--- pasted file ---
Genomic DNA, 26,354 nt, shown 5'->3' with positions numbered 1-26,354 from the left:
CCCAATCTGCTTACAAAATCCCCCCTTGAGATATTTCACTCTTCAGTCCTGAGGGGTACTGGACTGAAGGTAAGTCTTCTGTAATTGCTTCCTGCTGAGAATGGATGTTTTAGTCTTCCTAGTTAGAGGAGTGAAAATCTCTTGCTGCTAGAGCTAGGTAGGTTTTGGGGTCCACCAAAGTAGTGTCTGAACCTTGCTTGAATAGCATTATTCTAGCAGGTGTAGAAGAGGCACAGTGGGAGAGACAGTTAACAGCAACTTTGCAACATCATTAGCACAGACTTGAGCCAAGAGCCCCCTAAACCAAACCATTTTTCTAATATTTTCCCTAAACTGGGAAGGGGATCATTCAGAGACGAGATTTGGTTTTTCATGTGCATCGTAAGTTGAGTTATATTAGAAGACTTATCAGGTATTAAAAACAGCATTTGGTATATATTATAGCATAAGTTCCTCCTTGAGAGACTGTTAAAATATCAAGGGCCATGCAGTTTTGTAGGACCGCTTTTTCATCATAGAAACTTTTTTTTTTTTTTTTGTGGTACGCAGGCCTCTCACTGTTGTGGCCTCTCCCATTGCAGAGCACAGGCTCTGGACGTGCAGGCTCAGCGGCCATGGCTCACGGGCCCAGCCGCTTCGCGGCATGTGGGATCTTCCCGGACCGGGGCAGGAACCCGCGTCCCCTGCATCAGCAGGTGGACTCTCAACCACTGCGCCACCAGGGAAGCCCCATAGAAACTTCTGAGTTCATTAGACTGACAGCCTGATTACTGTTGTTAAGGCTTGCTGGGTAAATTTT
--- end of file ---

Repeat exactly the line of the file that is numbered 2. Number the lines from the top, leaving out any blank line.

CCCAATCTGCTTACAAAATCCCCCCTTGAGATATTTCACTCTTCAGTCCTGAGGGGTACTGGACTGAAGGTAAGTCTTCTGTAATTGCTTCCTGCTGAGAATGGATGTTTTAGTCTTCCTAGTTAGAGGAGTGAAAATCTCTTGCTGCTAGAGCTAGGTAGGTTTTGGGGTCCACCAAAGTAGTGTCTGAACCTTGCTTGAATAGCATTATTCTAGCAGGTGTAGAAGAGGCACAGTGGGAGAGACAGTTAACAGCAACTTTGCAACATCATTAGCACAGACTTGAGCCAAGAGCCCCCTAAACCAAACCATTTTTCTAATATTTTCCCTAAACTGGGAAGGGGATCATTCAGAGACGAGATTTGGTTTTTCATGTGCATCGTAAGTTGAGTTATATTAGAAGACTTATCAGGTATTAAAAACAGCATTTGGTATATATTATAGCATAAGTTCCTCCTTGAGAGACTGTTAAAATATCAAGGGCCATGCAGTTTTGTAGGACCGCTTTTTCATCATAGAAACTTTTTTTTTTTTTTTTGTGGTACGCAGGCCTCTCACTGTTGTGGCCTCTCCCATTGCAGAGCACAGGCTCTGGACGTGCAGGCTCAGCGGCCATGGCTCACGGGCCCAGCCGCTTCGCGGCATGTGGGATCTTCCCGGACCGGGGCAGGAACCCGCGTCCCCTGCATCAGCAGGTGGACTCTCAACCACTGCGCCACCAGGGAAGCCCCATAGAAACTTCTGAGTTCATTAGACTGACAGCCTGATTACTGTTGTTAAGGCTTGCTGGGTAAATTTT